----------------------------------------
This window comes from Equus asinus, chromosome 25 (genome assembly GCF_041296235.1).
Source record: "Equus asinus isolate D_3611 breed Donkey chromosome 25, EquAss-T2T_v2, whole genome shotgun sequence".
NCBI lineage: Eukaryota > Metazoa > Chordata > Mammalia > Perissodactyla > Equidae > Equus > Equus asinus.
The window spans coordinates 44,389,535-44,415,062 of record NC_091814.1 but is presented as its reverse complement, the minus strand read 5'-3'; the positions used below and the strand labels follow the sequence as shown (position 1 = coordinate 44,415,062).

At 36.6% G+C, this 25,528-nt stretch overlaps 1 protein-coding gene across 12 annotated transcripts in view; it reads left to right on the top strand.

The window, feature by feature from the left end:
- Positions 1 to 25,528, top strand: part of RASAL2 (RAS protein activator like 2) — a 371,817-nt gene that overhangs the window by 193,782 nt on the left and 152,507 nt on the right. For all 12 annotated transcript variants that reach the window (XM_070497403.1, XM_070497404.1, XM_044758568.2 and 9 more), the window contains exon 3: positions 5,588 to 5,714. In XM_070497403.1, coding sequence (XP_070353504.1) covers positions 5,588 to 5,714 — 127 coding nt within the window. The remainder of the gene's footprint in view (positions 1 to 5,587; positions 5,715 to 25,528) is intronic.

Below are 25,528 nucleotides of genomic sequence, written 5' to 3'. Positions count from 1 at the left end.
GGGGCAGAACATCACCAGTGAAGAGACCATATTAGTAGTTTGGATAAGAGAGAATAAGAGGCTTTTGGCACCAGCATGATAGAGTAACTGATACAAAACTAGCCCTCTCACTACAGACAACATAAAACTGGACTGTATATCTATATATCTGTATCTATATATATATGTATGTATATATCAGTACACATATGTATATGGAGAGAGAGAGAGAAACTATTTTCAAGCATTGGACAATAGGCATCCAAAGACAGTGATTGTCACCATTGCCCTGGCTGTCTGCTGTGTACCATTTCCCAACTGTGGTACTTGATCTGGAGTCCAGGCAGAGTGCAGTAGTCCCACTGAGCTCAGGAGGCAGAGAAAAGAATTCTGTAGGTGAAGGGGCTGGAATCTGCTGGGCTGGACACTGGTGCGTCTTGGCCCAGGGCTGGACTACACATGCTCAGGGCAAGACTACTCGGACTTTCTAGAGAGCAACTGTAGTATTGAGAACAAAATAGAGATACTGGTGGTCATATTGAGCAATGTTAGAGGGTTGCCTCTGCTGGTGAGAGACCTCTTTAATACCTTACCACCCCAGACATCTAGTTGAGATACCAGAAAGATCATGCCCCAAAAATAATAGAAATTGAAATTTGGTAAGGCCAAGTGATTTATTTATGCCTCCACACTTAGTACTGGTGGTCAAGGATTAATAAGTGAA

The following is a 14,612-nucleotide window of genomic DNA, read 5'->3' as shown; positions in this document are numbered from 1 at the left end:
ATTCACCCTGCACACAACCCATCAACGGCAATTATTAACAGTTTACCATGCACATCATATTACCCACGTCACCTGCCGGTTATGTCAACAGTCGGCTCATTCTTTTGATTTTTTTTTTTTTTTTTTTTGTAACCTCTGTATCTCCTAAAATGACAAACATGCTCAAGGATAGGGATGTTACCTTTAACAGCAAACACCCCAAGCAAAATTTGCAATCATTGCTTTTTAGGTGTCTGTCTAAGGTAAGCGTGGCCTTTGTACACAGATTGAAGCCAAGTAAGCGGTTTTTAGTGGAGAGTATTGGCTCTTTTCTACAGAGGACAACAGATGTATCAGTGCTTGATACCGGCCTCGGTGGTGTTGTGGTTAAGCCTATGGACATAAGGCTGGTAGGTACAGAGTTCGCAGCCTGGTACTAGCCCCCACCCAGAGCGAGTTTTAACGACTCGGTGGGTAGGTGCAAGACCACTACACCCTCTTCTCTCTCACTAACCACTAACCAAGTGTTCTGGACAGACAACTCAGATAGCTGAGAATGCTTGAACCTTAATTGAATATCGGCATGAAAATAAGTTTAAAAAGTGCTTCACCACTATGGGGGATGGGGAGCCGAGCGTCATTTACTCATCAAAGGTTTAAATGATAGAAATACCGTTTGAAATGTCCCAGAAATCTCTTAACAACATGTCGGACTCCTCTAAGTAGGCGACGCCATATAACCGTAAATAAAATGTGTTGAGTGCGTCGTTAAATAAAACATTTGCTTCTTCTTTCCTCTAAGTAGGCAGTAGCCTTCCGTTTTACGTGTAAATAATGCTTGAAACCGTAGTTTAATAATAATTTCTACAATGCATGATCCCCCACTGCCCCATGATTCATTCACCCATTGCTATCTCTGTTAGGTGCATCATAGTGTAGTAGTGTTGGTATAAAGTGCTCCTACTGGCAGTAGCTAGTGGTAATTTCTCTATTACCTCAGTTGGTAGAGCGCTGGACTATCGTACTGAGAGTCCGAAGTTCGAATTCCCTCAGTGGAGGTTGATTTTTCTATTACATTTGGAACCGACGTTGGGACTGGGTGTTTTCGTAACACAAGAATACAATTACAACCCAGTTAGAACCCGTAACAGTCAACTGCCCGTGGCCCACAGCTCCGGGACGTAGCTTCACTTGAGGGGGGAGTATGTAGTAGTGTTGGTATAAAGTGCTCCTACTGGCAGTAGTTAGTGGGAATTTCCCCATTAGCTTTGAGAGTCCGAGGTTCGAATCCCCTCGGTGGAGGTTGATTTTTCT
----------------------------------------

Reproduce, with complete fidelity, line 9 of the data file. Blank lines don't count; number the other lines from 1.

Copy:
GGGGCAGAACATCACCAGTGAAGAGACCATATTAGTAGTTTGGATAAGAGAGAATAAGAGGCTTTTGGCACCAGCATGATAGAGTAACTGATACAAAACTAGCCCTCTCACTACAGACAACATAAAACTGGACTGTATATCTATATATCTGTATCTATATATATATGTATGTATATATCAGTACACATATGTATATGGAGAGAGAGAGAGAAACTATTTTCAAGCATTGGACAATAGGCATCCAAAGACAGTGATTGTCACCATTGCCCTGGCTGTCTGCTGTGTACCATTTCCCAACTGTGGTACTTGATCTGGAGTCCAGGCAGAGTGCAGTAGTCCCACTGAGCTCAGGAGGCAGAGAAAAGAATTCTGTAGGTGAAGGGGCTGGAATCTGCTGGGCTGGACACTGGTGCGTCTTGGCCCAGGGCTGGACTACACATGCTCAGGGCAAGACTACTCGGACTTTCTAGAGAGCAACTGTAGTATTGAGAACAAAATAGAGATACTGGTGGTCATATTGAGCAATGTTAGAGGGTTGCCTCTGCTGGTGAGAGACCTCTTTAATACCTTACCACCCCAGACATCTAGTTGAGATACCAGAAAGATCATGCCCCAAAAATAATAGAAATTGAAATTTGGTAAGGCCAAGTGATTTATTTATGCCTCCACACTTAGTACTGGTGGTCAAGGATTAATAAGTGAA